- Gastric duplication cyst presenting as acquired pyloric stenosis. [Letter]
- Gastrointest Endosc 2014 Jul; 80(1):194-5.
- Herpes simplex gastritis causing pyloric stenosis. [JOURNAL ARTICLE]
- ANZ J Surg 2014 Jun 18.
- Clinical and etiological heterogeneity in patients with tracheo-esophageal malformations and associated anomalies. [JOURNAL ARTICLE]
- Eur J Med Genet 2014 Jun 12.
Esophageal Atresia (EA) is a severe developmental defect of the foregut that presents with or without a Tracheo-Esophageal Fistula (TEF). The prevalence of EA/TEF over time and around the world has been relatively stable. EA/TEF is manifested in a broad spectrum of anomalies: in some patients it manifests as an isolated atresia or fistula, but in over half it affects several organ systems. While the associated malformations are often those of the VACTERL spectrum (Vertebral, Anorectal, Cardiac, Tracheo-Esophageal, Renal and Limb), many patients are affected by other malformations, such as microcephaly, micrognathia, pyloric stenosis, duodenal atresia, a single umbilical artery, and anomalies of the genitourinary, respiratory and gastrointestinal systems. Though EA/TEF is a genetically heterogeneous condition, recurrent genes and loci are sometimes affected. Tracheo-Esophageal (TE) defects are in fact a variable feature in several known single gene disorders and in patients with specific recurrent Copy Number Variations and structural chromosomal aberrations. At present, a causal genetic aberration can be identified in 11-12% of patients. In most, EA/TEF is a sporadic finding; the familial recurrence rate is low (1%). As this suggests that epigenetic and environmental factors also contribute to the disease, non-syndromic EA/TEF is generally believed to be a multifactorial condition. Several population-based studies and case reports describe a wide range of associated risks, including age, diabetes, drug use, herbicides, smoking and fetal alcohol exposure. The phenotypical and genetic heterogeneity seen in EA/TEF patients indicates not one underlying cause, but several. Unraveling the complex multifactorial and heterogeneous etiology of EA/TEF and associated features will require large cohorts of patients. Combined statistical analysis of component findings, genome sequencing, and genome wide association studies will elucidate new causal genetic defects and predisposing loci in the etiology within specific sub-populations. Improved knowledge of environmental risk factors, genetic predisposition and causal genetic syndromes may improve prediction and parental counseling, and prevent co-morbidity.
- Surgeon as Educator: Bedside Ultrasound in Hypertrophic Pyloric Stenosis. [JOURNAL ARTICLE]
- J Surg Educ 2014 Jun 12.
Our institution has demonstrated the diagnostic accuracy of surgeon-performed ultrasound (US) in the diagnosis of hypertrophic pyloric stenosis (HPS). Moreover, we have also shown this modality to be accurate and reproducible through surgeon-to-surgeon instruction. The purpose of this study was to determine whether a surgical resident with experience in diagnosing HPS can teach pediatric emergency medicine (PEM) fellows, with little experience in sonography, to accurately measure the pyloric channel with bedside US.A surgical resident with experience in diagnosing HPS with US-proctored 4 emergency medicine fellows for 5 bedside US examinations each. A PEM fellow, who was blinded to the results from the radiology department US, then performed bedside US and measured the pyloric channel in patients presenting to the emergency department with HPS. Results between the radiology department and the fellows were compared using the Student t test.In total, 18 USs were performed on 17 patients. There were no false-negative or false-positive results. There was no statistical difference between the radiology department and fellow measurement when evaluating muscle width (p = 0.21, mean deviation = 0.2mm) or channel length (p = 0.47, mean deviation = 0.6mm).Bedside-performed US technique for measuring the pylorus length and width in patients with HPS is reproducible and accurate when taught to PEM providers. The learning curve for this technique is short.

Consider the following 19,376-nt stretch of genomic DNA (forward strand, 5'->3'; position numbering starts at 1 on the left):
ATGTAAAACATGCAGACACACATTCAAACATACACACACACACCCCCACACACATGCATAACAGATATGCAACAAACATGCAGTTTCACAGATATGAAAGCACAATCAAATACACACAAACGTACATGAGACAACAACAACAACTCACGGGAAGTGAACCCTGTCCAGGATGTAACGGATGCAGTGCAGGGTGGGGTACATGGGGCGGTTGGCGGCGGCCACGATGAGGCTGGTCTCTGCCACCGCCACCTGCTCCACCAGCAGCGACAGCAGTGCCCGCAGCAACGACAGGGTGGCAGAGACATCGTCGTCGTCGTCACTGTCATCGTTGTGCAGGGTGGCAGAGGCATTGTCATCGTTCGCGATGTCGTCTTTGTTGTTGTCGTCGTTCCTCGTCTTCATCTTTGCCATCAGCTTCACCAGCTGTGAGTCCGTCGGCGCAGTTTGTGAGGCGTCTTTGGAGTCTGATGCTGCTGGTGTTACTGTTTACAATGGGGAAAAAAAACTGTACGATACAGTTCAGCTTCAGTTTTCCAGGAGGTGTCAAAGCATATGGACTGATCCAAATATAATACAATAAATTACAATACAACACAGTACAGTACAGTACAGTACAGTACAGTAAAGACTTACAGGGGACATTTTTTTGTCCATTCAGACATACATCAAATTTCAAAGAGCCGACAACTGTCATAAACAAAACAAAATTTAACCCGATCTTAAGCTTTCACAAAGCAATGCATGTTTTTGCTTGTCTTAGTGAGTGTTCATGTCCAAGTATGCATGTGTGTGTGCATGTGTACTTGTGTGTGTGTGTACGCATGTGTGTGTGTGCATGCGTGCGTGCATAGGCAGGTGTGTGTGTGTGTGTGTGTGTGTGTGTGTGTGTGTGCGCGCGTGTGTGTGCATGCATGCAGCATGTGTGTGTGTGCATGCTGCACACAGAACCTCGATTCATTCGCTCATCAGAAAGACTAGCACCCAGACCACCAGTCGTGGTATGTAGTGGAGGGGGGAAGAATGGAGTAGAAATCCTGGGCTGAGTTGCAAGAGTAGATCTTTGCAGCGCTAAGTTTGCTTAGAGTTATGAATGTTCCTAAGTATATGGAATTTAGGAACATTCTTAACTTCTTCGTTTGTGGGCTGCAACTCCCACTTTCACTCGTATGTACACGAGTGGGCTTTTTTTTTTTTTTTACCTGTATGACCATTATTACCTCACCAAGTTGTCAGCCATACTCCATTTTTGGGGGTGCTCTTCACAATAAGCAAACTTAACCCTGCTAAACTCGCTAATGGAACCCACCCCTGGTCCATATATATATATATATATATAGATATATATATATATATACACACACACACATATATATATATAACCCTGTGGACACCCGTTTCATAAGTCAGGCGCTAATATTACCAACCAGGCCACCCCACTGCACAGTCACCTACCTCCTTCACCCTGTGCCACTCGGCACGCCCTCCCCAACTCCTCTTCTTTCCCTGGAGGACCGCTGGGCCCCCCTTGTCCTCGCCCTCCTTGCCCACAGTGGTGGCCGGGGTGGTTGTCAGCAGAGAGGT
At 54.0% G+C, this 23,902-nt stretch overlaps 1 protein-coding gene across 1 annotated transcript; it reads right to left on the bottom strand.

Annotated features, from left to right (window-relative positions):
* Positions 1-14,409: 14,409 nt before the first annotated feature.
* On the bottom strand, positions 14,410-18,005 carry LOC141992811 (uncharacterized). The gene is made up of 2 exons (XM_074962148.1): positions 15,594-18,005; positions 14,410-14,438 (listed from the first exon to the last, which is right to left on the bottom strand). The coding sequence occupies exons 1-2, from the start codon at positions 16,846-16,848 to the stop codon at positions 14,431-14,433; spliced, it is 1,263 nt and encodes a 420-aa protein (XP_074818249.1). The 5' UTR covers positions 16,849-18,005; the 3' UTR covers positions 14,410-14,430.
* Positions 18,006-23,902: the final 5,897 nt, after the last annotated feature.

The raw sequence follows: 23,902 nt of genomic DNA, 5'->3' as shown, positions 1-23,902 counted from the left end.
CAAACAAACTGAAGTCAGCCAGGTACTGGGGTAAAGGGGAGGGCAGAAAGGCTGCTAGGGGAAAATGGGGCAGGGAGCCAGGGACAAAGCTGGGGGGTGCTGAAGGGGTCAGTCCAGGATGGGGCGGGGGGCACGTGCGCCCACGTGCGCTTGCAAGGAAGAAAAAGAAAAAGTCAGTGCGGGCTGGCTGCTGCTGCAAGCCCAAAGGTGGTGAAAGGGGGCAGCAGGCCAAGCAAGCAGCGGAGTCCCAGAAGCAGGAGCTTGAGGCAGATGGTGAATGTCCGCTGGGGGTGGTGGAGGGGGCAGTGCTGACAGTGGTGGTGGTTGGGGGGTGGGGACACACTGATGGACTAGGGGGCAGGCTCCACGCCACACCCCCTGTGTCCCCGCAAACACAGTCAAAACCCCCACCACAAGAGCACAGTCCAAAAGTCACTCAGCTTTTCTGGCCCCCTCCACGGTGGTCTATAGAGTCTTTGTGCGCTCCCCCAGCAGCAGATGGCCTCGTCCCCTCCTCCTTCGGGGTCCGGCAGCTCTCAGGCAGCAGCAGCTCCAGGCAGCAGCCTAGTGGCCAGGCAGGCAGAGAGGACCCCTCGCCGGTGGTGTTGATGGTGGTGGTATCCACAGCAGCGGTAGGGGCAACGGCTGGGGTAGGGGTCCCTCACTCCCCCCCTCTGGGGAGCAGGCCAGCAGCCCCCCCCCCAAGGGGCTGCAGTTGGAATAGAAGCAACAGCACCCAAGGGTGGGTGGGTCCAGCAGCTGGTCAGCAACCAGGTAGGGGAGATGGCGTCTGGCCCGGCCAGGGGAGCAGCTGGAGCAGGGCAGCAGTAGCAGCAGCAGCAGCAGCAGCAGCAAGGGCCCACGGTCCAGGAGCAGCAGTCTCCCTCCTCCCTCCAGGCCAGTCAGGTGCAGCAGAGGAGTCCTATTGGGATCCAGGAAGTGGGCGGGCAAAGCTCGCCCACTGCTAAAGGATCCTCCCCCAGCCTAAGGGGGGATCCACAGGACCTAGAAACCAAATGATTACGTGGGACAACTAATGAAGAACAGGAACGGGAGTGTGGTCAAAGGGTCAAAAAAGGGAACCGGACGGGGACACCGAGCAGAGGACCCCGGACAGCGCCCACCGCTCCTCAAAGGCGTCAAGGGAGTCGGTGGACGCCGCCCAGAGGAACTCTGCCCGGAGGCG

- Age at presentation of common pediatric surgical conditions: Reexamining dogma. [Journal Article]
- J Pediatr Surg 2014 Jun; 49(6):995-9.
The commonly cited ages at presentation of many pediatric conditions have been based largely on single center or outdated epidemiologic evidence. Thus, we sought to examine the ages at presentation of common pediatric surgical conditions using cases from large national databases.A retrospective analysis was performed on Healthcare Cost and Utilization Project databases from 1988 to 2009. Pediatric discharges were selected using matched ICD9 diagnosis and procedure codes for malrotation, intussusception, hypertrophic pyloric stenosis (HPS), incarcerated inguinal hernia (IH), and Hirschsprung disease (HD). Descriptive statistics were computed.A total of 63,750 discharges were identified, comprising 2744 cases of malrotation, 5831 of intussusception, 36,499 of HPS, 8564 of IH, and 10,112 of HD. About 58.2% of malrotation cases presented before age 1. Moreover, 92.8% of HPS presented between 3 and 10weeks. For intussusception, 50.3% and 91.4% presented prior to ages 1 and 4years, respectively. Also, 55.8% of IHD cases presented before their first birthday. For HD, 6.5% of cases presented within the neonatal period and 45.9% prior to age 1year.Our findings support generally cited presenting ages for HPS and intussusception. However, the ages at presentation for HD, malrotation, and IH differ from commonly cited texts.